“You can get into thoughts of mortality”: Joey Santiago on being heard, fake Les Pauls, and recording Pixies’ new album, Doggerel

Pixies guitarist Joey Santiago is one of alt-rock’s most influential players. He tells us about the band’s new album Doggerel, and his approach to crafting deliberate solos.

A lot of guitarists have played good parts. But few have watched on as those parts have chimed with a wider audience, bringing fame and occasionally fortune. Fewer still have reshaped the way we understand and enjoy music. Joey Santiago is one of them.

Whether it’s the ringing leads of Where is My Mind? or Debaser, the gauzy surrealism of Monkey Gone to Heaven, the cantering melodies of Dead or the buzzsaw craziness of Bone Machine, Pixies’ lead guitarist owns a particular corner of alt-rock history. In tandem with his college buddy and the band’s chief songwriter Charles Thompson IV – generally known as Black Francis or Frank Black – bassist Kim Deal and drummer David Lovering, he spent the late 1980s and early ’90s carving up expectations while releasing records that were as confrontational as they were exciting and pop-savvy. That loud-quiet-loud dynamic that you love? Pixies were one of its architects. Just don’t try to tell him that he’s earned some slack.

“There are moments where I feel so comfortable on stage, where I start feeling the imposter syndrome,” Santiago says from a hotel room in Manchester during the band’s European tour. “I’m like. ‘Oh, shit. This is too easy.’ I’m just thinking about all this horrible stuff that you can’t think about while you’re up there. I’d rather feel a bit incompetent, like I need to prove myself every day.”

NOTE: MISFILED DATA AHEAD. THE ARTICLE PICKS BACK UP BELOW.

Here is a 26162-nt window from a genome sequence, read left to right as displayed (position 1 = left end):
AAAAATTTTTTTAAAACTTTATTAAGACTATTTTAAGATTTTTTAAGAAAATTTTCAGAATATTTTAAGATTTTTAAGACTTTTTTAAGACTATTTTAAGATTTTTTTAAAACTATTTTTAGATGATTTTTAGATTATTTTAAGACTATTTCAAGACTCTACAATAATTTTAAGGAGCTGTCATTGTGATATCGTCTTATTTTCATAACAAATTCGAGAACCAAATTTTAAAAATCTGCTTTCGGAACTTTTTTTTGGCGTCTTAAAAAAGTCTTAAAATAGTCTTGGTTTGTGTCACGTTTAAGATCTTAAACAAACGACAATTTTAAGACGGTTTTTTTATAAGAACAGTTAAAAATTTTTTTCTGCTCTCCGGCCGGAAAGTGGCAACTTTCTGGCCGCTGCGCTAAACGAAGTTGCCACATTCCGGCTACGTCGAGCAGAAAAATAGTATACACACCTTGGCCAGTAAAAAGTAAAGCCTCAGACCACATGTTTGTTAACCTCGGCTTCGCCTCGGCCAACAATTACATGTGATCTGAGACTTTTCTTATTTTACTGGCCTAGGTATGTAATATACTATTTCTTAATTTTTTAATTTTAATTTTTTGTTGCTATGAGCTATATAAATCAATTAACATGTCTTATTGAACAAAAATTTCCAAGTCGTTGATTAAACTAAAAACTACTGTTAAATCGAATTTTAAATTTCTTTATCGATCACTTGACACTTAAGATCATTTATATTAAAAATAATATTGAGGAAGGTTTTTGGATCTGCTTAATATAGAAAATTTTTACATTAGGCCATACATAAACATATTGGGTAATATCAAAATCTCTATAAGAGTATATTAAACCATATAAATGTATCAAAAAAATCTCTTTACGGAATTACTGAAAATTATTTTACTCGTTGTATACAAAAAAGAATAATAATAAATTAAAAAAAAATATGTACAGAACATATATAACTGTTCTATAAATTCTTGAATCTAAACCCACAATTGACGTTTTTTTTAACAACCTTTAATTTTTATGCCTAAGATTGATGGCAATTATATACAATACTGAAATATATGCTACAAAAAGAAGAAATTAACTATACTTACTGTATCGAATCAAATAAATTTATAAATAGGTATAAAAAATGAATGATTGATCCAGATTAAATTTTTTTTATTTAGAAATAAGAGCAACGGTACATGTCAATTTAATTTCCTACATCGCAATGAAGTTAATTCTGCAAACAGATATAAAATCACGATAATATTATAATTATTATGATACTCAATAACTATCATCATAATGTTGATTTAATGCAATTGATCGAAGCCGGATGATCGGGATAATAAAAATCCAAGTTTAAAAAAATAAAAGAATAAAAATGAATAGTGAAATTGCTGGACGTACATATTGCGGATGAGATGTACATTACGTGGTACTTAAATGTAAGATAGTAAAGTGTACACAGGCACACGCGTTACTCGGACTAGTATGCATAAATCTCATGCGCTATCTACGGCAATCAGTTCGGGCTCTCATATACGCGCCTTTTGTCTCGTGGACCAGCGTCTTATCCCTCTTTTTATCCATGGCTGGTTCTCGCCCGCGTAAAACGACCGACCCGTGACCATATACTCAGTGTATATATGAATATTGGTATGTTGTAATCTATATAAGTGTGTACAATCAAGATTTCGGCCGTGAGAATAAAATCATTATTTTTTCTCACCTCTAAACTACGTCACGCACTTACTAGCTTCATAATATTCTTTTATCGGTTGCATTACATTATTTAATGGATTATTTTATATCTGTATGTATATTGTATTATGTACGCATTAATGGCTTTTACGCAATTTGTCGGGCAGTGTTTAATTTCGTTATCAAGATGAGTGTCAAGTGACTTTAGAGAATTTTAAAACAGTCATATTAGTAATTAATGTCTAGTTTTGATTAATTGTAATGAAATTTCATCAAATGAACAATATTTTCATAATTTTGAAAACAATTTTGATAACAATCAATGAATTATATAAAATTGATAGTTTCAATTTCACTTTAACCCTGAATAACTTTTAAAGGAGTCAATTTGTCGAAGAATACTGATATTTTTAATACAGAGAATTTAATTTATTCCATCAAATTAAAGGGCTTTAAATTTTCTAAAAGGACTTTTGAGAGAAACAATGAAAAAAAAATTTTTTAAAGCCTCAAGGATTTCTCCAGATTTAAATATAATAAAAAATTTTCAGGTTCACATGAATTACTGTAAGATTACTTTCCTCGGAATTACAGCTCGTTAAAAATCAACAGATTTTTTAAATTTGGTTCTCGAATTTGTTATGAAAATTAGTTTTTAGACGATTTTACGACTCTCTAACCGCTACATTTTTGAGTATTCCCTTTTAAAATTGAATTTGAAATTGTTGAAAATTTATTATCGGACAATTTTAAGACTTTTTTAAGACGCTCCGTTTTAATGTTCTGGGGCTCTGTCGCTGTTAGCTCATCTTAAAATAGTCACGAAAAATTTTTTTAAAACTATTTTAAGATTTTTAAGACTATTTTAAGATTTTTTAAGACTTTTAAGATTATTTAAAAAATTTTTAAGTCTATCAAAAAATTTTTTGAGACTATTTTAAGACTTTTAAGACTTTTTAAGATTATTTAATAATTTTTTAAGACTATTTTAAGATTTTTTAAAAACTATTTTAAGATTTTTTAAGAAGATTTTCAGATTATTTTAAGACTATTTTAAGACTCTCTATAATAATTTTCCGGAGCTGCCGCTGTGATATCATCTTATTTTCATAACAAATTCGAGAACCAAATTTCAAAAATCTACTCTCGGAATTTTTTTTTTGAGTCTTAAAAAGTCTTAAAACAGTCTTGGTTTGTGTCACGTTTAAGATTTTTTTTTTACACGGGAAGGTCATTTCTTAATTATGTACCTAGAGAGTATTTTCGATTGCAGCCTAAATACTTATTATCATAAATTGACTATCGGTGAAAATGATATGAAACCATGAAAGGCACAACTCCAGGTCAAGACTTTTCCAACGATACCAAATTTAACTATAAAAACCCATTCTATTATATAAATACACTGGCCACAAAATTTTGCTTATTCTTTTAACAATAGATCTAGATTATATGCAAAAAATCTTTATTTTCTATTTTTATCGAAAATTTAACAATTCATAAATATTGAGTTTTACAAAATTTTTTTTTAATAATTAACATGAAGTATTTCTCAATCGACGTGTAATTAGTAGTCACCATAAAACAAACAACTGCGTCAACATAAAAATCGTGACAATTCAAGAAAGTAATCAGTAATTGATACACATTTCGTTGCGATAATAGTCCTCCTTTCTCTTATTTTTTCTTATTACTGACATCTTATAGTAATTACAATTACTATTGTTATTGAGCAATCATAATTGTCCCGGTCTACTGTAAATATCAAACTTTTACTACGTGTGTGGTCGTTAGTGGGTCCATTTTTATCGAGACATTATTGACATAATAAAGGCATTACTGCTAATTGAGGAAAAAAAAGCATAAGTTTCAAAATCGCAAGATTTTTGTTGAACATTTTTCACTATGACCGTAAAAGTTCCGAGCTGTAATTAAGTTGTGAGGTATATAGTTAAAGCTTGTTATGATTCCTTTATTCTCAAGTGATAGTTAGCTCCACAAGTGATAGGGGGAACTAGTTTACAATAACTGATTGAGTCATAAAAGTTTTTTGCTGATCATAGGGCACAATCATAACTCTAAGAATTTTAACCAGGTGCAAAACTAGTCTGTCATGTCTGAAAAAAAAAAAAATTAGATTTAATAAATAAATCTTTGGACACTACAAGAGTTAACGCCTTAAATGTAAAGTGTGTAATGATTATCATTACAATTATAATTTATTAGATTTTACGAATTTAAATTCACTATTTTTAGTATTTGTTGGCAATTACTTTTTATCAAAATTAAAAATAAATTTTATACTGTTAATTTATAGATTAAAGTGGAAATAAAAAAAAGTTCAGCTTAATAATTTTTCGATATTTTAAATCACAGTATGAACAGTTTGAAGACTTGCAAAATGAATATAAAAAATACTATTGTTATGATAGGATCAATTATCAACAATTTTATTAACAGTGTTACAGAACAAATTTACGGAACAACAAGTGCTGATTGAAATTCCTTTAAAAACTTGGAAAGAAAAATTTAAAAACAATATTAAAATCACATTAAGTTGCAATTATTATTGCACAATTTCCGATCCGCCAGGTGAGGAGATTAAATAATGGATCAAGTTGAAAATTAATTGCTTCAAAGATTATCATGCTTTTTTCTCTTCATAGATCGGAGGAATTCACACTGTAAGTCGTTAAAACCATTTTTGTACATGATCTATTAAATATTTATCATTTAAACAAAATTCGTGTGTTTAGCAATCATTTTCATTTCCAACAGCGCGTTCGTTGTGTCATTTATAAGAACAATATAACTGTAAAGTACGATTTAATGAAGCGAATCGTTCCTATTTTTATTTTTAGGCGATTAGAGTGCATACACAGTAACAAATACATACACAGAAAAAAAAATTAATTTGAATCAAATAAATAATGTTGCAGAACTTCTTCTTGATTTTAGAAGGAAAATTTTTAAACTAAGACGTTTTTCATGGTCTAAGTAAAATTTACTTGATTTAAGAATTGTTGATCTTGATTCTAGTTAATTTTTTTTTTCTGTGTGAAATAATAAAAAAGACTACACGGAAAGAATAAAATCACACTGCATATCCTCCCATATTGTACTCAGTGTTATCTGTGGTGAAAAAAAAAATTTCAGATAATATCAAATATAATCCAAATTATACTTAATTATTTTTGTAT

There’s some of that energy in his approach to Pixies’ new record Doggerel. It’s their fourth LP since resuming as a recording group almost a decade ago – matching the number they made during their imperial phase – and their third with bassist Paz Lenchantin, who took the reins from the late, great Kim Shattuck of the Muffs in 2014. Deal, as she has been throughout this run, is on the outer and happy there. It’s also another chance to prove that this iteration of the band has something worthwhile to say beyond sets that remind everyone just how many classic songs they have to choose from.

Since the release of Indie Cindy eight years ago, there have been critical pastings and accusations of irrelevance to contend with, not something that Pixies had to pay any attention to back in the day. Doggerel, though, has enough about its planning and execution to suggest that this is still a band willing to push themselves, to feel like they’re learning again. Francis rolled up with 40 songs at the start of the process, leaving his bandmates with an awful lot of figuring out to do.

For Santiago, that meant firing up an engine that’s been humming on and off for four decades – his ability to find space amid the many twists and turns of his friend’s writing. “There were some songs where I understood,” Santiago says. “But there was one song where I was just like, ‘Where are the parts?’ I couldn’t understand this arrangement at all. And then I got it, finally, while I was tracking my own guitars. Like, ‘Oh, Jesus! It’s a lot simpler than I thought.’ That was The Lord Has Come Back Today, and that’s my favourite, man.”